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Astronomers spot hint of first EXOMOON, possibly

Passing planetary body provides fleeting glimpse of something special

The smart choice: opportunity from uncertainty

Thanks to the work of the Kepler space telescope and Earth-bound observations, we have now caught sight of nearly 2,000 exoplanets: planetary bodies orbiting distant stars. But now astronomers think they've caught the first sighting of an exomoon orbiting one of these distant planets.

Planetary moons are relatively common in our Solar System; Earth has one, Mars has two, and Jupiter has 67 of the things that we know about so far. But while the existence of a moon outside our Solar System is thought highly likely, it has always been a matter of conjecture rather than hard science.

The suspected exomoon sighting comes from telescopes in Australasia run by the Japan-New Zealand-American Microlensing Observations in Astrophysics (MOA) partnership and the Probing Lensing Anomalies NETwork (PLANET) programs, and the finding was published in the Astrophysical Journal.

"We present the first microlensing candidate for a free-floating exoplanet-exomoon system, MOA-2011-BLG-262, with a primary lens mass of 4 Jupiter masses hosting a sub-Earth mass moon," the paper reads.

"The data are well fit by this exomoon model, but an alternate star + planet model fits the data almost as well. Nevertheless, these results indicate the potential of microlensing to detect exomoons, albeit ones that are different from the giant planet moons in our solar system."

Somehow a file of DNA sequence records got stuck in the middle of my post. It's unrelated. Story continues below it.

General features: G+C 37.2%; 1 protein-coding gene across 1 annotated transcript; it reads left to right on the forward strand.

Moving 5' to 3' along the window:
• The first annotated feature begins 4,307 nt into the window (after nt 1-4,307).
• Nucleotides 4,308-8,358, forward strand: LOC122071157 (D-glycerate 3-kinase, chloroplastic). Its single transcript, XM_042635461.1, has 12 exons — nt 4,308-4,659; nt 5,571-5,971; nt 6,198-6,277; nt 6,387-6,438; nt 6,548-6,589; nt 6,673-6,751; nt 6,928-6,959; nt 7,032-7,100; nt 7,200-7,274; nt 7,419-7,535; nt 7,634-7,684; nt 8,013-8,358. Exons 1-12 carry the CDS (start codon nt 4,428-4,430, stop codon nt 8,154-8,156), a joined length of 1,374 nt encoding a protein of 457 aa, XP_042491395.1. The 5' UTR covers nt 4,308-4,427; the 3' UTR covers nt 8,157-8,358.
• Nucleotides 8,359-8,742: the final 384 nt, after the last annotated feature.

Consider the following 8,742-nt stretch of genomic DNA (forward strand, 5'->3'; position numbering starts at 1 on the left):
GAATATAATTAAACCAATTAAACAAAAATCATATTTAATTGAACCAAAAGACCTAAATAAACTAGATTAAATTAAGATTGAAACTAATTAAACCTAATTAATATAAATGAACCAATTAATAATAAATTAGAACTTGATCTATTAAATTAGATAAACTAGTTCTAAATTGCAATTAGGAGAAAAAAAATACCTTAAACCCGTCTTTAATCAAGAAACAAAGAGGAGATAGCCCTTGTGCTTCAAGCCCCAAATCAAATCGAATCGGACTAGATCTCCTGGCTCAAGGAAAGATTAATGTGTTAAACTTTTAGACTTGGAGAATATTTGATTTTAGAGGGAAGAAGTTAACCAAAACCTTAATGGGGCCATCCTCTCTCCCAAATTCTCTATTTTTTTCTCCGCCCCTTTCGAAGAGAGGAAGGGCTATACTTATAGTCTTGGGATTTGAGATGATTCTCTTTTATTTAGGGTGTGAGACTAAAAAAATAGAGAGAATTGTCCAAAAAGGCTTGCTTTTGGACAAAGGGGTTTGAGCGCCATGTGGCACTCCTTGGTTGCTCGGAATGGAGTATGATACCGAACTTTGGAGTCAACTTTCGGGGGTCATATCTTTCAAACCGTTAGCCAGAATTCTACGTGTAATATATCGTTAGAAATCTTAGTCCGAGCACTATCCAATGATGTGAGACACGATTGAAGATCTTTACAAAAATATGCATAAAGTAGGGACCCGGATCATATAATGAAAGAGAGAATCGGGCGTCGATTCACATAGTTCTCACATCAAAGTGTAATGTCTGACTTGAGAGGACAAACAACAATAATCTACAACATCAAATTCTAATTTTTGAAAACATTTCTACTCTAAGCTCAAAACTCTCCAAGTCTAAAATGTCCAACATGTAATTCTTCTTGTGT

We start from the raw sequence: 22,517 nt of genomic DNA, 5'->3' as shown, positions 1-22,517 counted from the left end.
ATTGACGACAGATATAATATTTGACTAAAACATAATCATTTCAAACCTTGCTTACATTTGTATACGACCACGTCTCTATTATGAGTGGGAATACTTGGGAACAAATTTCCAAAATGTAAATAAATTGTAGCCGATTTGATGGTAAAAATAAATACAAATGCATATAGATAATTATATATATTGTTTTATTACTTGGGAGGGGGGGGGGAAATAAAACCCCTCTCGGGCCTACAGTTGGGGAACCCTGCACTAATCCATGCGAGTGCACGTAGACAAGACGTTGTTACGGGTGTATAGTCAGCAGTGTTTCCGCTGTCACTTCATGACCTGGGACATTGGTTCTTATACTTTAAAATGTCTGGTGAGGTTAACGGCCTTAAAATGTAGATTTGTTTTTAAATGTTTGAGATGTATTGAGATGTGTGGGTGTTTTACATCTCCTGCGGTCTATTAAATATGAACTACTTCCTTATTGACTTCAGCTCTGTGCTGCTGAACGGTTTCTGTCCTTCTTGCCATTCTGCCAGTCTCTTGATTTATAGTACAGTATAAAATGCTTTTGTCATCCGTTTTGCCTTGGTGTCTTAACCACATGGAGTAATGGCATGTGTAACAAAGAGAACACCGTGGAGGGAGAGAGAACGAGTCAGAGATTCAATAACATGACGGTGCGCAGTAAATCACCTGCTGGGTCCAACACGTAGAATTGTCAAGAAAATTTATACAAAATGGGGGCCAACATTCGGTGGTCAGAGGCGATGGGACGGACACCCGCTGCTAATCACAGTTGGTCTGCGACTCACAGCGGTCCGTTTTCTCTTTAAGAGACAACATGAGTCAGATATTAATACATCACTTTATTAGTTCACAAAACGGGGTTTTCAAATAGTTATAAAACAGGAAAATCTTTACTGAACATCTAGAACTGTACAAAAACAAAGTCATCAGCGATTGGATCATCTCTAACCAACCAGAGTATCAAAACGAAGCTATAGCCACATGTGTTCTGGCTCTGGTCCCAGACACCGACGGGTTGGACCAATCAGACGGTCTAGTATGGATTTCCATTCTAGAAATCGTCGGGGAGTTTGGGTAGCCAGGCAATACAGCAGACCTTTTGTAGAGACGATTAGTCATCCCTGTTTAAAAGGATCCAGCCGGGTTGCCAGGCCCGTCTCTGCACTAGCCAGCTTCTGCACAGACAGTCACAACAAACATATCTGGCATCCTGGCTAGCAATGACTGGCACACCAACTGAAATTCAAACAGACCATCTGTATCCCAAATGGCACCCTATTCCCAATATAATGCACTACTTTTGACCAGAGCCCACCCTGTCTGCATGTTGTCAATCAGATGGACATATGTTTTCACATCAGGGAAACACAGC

The team used a technique known as gravitational lensing to make its discovery, whereby a large body passes in front of a target star and its gravitational force bends and focuses the received light, giving much greater detail of both the observational target and the middleman providing the lensing.

Based on the readings the team has received, the middleman object has a tiny orbiting body, one-2,000th of its mass. This could either be a distant, slow-moving small star circled by a planet about 18 times as big as Earth, or a fast-moving planet relatively closer to Earth that's three or four times larger than Jupiter, with a moon significantly smaller than our planet.

"The researchers' models point to the moon solution, but if you simply look at what scenario is more likely in nature, the star solution wins," said Wes Traub, the chief scientist for NASA's Exoplanet Exploration Program office at NASA's Jet Propulsion Laboratory.

The problem is that the chance for further checking is now gone. The two objects have passed each other and vanished – insofar as we can view them from Earth's vantage point – but the team hopes that with more number-crunching and sky time the confirmation of exomoons will come. ®

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